John Boehner is out as speaker of the U.S. House — unable to placate the conservative wing of the Republican party. We’re told his replacement will have to do a better of job of that.
Yet it’s virtually certain the next speaker will eventually suffer Boehner’s fate. That’s because it isn’t possible to make Republican conservatives happy, for a couple of important reasons.
The first is practical. As viewers of the presidential debates know, deeply conservative Republicans rely on a politics of grievance and persecution for their influence — taxes are too high, spending is too high, regulations are too strict, it’s all someone else’s fault. Rush Limbaugh has made millions of dollars exploiting that sense of grievance, which millions of Americans share.
His political offspring now serve in Congress and state legislatures. If they abandon grievance, they lose their reason for existence. Repeal Obamacare, stop immigration, defund Planned Parenthood, and movement conservatives would come up with something else to be mad about, or perish.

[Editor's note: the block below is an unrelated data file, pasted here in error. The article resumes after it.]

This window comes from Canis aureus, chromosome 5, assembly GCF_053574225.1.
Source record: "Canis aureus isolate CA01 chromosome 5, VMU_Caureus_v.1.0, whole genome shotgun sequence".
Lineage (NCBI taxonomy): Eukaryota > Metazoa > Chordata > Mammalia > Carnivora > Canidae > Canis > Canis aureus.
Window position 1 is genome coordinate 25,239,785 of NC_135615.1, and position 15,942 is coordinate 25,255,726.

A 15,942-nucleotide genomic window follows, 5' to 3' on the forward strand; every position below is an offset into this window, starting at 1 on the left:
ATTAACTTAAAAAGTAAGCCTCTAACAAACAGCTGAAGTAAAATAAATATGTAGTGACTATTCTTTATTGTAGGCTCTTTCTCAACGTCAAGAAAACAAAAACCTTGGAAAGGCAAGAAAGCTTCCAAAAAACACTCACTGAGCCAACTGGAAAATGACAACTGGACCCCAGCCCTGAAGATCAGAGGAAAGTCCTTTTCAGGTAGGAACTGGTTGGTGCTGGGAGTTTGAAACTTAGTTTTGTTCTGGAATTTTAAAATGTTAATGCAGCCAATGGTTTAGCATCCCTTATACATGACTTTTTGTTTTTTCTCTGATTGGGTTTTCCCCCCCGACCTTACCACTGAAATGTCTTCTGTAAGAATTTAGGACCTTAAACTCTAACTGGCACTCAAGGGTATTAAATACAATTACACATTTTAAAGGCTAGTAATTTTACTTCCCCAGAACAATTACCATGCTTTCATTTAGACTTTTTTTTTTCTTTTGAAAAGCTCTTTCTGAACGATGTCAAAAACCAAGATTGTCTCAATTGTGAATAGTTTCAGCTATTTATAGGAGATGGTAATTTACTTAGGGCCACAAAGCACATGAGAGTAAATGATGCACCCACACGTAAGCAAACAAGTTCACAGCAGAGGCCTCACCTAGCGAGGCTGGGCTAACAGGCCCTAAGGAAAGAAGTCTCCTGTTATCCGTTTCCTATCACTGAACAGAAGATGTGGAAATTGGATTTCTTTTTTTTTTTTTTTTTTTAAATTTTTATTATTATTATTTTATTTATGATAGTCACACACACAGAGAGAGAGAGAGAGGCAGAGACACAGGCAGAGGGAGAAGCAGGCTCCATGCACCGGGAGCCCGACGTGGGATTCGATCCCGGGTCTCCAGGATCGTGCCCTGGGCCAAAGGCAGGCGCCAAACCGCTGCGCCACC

The other explanation for conservatives’ implacable posture is more interesting.
It’s often said movement conservatives are anti-government. The truth seems broader — they’re actually anti-modern, worried about a culture changing in ways they can’t accept.
That fear is obvious in some ways, like the concern over immigration or same-sex marriage. But it provides a foundation for almost every conservative critique: America was a better country, they argue, when everyone knew his place.
Sometimes, that means other nations — America should dictate other countries’ development of nuclear weapons, for example. Sometimes, it means institutions like colleges and churches, where priests and professors should instruct students and believers, not engage them.
Mostly, though, it’s reflected in gender, race and class, an argument for stay-at-home mothers, a compliant labor force, the gentle hand of quiet segregation. It’s a vision of America before Brown v. Topeka, before Japanese cars, before birth control, before the Mass in English, before Elvis.
That vision is so powerful it affects everything deep conservatism sees. It explains the rise of Donald Trump, whose slogan — “make America great again” — summarizes the argument. It explains why deep conservatives can’t be satisfied with mere changes in laws and policy. They propose a different way of life.
The new speaker is asked to fulfill that vision. And, of course, the speaker after him.